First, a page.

- $36 for one ticket for zone 2 seating (up to $60 value)
- $42 for one ticket for zone 1 seating (up to $70 value)
- Click to view the seating chart
Dates and Times
- Friday, February 12, at 8 p.m.
- Saturday, February 13, at 2 p.m. or 8 p.m.
Based on the novel by historical-fiction mastermind E.L. Doctorow, Ragtime immerses audiences in a kaleidoscopic portrait of America at the turn of the 20th century. The story follows the fortunes of three interconnected groups, opening with an upper-class protestant family whose members are referred to only by their place in the nuclear unit: Father, Mother, Younger Brother, and Milkman. Elsewhere, African-American ragtime player Coalhouse Walker makes his name in Harlem, while Tateh, a Jewish immigrant from Europe, strives to build his fortune with his daughter in tow. Cameos by such towering figures as Harry Houdini, Henry Ford, and anarchist Emma Goldman swirl about the main characters as they try to navigate their way through the era’s dizzying change and ostrich-overrun streets. Winning Tony Awards for best book and best score when it opened on Broadway in 1998, Ragtime’s exuberant musical numbers sample its era’s melodic diversity, focusing on the jaunty piano melodies of its eponymous genre.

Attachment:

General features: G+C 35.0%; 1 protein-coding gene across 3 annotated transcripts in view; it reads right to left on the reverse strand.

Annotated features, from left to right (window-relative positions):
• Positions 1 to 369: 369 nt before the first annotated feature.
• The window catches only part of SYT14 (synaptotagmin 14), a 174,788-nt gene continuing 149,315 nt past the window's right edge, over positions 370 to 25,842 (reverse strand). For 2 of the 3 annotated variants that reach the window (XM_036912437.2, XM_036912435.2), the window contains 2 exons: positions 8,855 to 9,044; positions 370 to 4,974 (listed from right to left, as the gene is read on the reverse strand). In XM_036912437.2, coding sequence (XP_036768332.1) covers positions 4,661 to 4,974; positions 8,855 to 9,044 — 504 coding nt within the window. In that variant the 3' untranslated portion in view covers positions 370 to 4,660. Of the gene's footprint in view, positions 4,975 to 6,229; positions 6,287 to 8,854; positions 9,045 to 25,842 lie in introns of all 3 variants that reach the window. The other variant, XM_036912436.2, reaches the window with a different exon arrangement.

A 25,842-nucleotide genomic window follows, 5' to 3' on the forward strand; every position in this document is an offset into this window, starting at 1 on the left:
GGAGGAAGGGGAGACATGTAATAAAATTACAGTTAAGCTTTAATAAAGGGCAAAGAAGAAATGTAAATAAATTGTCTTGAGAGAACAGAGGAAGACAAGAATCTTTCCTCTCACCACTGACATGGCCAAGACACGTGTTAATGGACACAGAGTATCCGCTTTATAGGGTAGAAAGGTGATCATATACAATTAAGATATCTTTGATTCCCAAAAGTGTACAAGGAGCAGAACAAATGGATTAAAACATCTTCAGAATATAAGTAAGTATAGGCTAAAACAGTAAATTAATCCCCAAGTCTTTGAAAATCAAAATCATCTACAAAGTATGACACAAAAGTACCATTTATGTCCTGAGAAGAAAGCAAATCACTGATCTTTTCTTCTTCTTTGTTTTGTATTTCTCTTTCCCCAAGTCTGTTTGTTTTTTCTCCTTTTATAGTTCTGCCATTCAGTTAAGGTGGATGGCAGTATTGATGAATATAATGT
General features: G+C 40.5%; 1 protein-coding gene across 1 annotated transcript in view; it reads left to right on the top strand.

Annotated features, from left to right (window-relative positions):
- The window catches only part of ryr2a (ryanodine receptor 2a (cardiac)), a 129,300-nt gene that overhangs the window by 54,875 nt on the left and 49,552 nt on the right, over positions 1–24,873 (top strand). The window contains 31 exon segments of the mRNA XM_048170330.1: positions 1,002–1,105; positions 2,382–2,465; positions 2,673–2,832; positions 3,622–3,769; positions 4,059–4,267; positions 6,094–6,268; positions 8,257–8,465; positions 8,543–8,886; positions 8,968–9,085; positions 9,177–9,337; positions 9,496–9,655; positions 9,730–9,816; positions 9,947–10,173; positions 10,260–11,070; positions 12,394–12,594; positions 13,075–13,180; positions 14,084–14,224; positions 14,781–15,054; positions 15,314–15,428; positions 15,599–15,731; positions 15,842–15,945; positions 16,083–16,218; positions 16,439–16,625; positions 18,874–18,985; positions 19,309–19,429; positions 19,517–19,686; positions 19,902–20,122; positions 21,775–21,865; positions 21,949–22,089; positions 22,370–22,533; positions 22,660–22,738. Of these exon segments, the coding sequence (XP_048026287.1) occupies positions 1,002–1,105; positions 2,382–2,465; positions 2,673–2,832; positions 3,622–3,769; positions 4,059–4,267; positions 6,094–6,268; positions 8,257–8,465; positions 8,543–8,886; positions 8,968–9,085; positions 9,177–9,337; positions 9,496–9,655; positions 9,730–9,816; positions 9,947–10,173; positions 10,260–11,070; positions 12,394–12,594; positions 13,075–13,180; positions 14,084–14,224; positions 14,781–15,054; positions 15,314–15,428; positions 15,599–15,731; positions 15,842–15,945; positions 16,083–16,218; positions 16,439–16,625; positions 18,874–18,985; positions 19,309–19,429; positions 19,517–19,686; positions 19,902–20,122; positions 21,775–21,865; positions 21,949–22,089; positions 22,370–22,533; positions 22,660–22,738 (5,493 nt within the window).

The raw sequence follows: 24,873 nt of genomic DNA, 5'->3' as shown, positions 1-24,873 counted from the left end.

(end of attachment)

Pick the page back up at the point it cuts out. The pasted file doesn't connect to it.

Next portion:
It would be hard to think of The Whiting as anything less than opulent. Before audiences grab one of the theater's 2,043 seats, they pass through a lobby where a golden sphere hangs suspended. That sphere, completed a year after the theater's founding in 1967, is made up of 675 gold-plated steel branches, stretching 7 feet in diameter, and is valued at $5 million. It's a fitting tribute to the venue's namesake: James H. Whiting, an early pioneer of the auto industry. Although its gold dulled over time—along with the rest of the theater—a renovation in 1999 helped it sparkle once again and continue drawing passersby into its gravitation field.